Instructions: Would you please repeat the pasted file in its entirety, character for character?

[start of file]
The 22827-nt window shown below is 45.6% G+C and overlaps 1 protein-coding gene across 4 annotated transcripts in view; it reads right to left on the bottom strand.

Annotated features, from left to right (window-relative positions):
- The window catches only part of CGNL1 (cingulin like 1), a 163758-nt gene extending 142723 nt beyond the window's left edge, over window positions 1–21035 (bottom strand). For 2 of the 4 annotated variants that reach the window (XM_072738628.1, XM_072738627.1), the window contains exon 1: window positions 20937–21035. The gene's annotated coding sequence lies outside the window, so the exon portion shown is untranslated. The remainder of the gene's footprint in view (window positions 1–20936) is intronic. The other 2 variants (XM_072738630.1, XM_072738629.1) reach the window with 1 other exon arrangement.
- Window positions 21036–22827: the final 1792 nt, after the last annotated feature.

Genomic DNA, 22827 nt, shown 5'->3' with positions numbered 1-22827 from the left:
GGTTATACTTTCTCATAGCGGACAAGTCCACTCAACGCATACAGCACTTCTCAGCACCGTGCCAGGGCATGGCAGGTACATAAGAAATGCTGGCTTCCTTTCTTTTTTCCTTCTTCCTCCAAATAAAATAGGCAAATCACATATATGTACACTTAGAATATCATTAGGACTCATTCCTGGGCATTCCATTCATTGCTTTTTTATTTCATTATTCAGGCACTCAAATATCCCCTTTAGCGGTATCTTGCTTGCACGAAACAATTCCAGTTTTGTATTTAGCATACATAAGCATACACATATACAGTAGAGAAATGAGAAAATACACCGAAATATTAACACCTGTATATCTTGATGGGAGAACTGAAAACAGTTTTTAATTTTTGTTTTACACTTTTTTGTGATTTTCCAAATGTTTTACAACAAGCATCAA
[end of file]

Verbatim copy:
The 22827-nt window shown below is 45.6% G+C and overlaps 1 protein-coding gene across 4 annotated transcripts in view; it reads right to left on the bottom strand.

Annotated features, from left to right (window-relative positions):
- The window catches only part of CGNL1 (cingulin like 1), a 163758-nt gene extending 142723 nt beyond the window's left edge, over window positions 1–21035 (bottom strand). For 2 of the 4 annotated variants that reach the window (XM_072738628.1, XM_072738627.1), the window contains exon 1: window positions 20937–21035. The gene's annotated coding sequence lies outside the window, so the exon portion shown is untranslated. The remainder of the gene's footprint in view (window positions 1–20936) is intronic. The other 2 variants (XM_072738630.1, XM_072738629.1) reach the window with 1 other exon arrangement.
- Window positions 21036–22827: the final 1792 nt, after the last annotated feature.

Genomic DNA, 22827 nt, shown 5'->3' with positions numbered 1-22827 from the left:
GGTTATACTTTCTCATAGCGGACAAGTCCACTCAACGCATACAGCACTTCTCAGCACCGTGCCAGGGCATGGCAGGTACATAAGAAATGCTGGCTTCCTTTCTTTTTTCCTTCTTCCTCCAAATAAAATAGGCAAATCACATATATGTACACTTAGAATATCATTAGGACTCATTCCTGGGCATTCCATTCATTGCTTTTTTATTTCATTATTCAGGCACTCAAATATCCCCTTTAGCGGTATCTTGCTTGCACGAAACAATTCCAGTTTTGTATTTAGCATACATAAGCATACACATATACAGTAGAGAAATGAGAAAATACACCGAAATATTAACACCTGTATATCTTGATGGGAGAACTGAAAACAGTTTTTAATTTTTGTTTTACACTTTTTTGTGATTTTCCAAATGTTTTACAACAAGCATCAA